In the Tierra de Barros region, where we are situated, the main varieties of olive are BASTA (rough) and FINA (fine).
These days, olives from the ARBEQUINA, CORNICABRA, LECHÍN OF SEVILLE and HOJIBLANCA variety are also being planted.
These varieties have already formed part of the landscape amongst the olive groves of the area with a significant presence. Several important plantations have already incorporated ARBEQUINA, but these are usually processed separately in the olive mill.
The olives used in the production of our olive oil are:
-BASTA, VERDIAL, VERDIAL OF BADAJOZ or MORISCA is an olive said to have come from the grafting carried out on the native olive trees by the Moors, from the indigenous olive of the Alpajurras region. The olive has a rounded shape and tends to be very fragile during its development stage, but is resistant to inclement weather, especially the cold. It has a substantial percentage of olive oil, slightly fruity and pleasant to the palate, sometimes even sweet. However, the oil it produces is unstable and very sensitive, so a COUPAGE (blending) is always recommended.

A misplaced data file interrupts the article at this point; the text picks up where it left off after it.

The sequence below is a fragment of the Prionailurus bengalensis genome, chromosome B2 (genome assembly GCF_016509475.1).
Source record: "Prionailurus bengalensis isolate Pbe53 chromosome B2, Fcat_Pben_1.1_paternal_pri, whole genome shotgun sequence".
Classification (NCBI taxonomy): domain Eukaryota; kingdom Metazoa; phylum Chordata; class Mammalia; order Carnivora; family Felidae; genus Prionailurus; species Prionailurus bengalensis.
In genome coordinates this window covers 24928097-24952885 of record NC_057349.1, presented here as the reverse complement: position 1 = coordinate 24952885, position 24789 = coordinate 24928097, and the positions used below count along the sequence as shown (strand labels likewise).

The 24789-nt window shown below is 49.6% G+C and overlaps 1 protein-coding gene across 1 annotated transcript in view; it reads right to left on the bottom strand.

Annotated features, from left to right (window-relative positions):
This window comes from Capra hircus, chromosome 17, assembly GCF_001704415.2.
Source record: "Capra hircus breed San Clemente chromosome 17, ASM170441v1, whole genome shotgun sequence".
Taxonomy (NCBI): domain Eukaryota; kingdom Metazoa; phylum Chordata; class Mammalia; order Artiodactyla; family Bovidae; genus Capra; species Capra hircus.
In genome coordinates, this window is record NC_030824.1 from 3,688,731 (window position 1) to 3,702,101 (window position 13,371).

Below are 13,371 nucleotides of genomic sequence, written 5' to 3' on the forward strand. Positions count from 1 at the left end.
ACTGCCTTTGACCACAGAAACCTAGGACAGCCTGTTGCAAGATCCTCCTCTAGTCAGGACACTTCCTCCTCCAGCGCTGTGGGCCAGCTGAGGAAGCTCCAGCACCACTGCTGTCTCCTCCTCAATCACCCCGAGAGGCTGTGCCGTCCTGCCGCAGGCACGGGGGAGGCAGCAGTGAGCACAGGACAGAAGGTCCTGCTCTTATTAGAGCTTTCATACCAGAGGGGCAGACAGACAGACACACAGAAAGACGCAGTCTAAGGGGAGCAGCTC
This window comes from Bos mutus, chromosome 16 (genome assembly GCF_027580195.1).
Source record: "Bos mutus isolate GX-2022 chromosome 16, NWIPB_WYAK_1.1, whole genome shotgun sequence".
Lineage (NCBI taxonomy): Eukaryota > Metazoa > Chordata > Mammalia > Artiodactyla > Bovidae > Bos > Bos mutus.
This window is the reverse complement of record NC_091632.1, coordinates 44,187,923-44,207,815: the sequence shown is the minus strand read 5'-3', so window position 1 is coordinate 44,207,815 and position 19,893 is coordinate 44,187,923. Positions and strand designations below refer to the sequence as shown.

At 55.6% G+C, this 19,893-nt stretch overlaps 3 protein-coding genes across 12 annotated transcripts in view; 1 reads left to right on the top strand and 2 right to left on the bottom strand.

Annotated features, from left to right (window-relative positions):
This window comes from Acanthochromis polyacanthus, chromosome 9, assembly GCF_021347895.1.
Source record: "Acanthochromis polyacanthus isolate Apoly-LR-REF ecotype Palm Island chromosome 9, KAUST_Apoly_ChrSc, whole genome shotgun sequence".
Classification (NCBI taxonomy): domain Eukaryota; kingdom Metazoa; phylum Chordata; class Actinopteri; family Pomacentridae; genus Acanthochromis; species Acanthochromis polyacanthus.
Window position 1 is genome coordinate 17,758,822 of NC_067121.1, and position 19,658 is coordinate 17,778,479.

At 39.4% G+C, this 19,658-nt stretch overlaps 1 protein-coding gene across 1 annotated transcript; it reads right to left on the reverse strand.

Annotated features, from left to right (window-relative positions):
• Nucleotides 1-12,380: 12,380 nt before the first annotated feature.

The harvesting of this type of olive is traditionally from December to February, although recently, this has been postponed by a month.
Should you ever be in Badajoz during the months of October to March, ask for MACHADAS or MACHACADAS (crushed) olives, they will be served with a seasoning you will love.
-FINA, MANZANILLA or MANZANILLA OF SEVILLE or CARRASQUEÑA is a small olive which generally retains its green colour on the tree. The name originates from its shape and flavour, very similar to that of a small apple. The name of CARRASQUEÑA comes from CARRASCO (holm oak), which is the name given in this region to this type of tree.
The oil produced by the “manzanilla” olive is slightly spicy and bitter, of a yellowish colour and a fruity hint of apple, banana and tomato. It is a very fragile and sensitive olive, particularly when it is cold. It is the earliest to be harvested and the olive oil percentage is one of the lowest.
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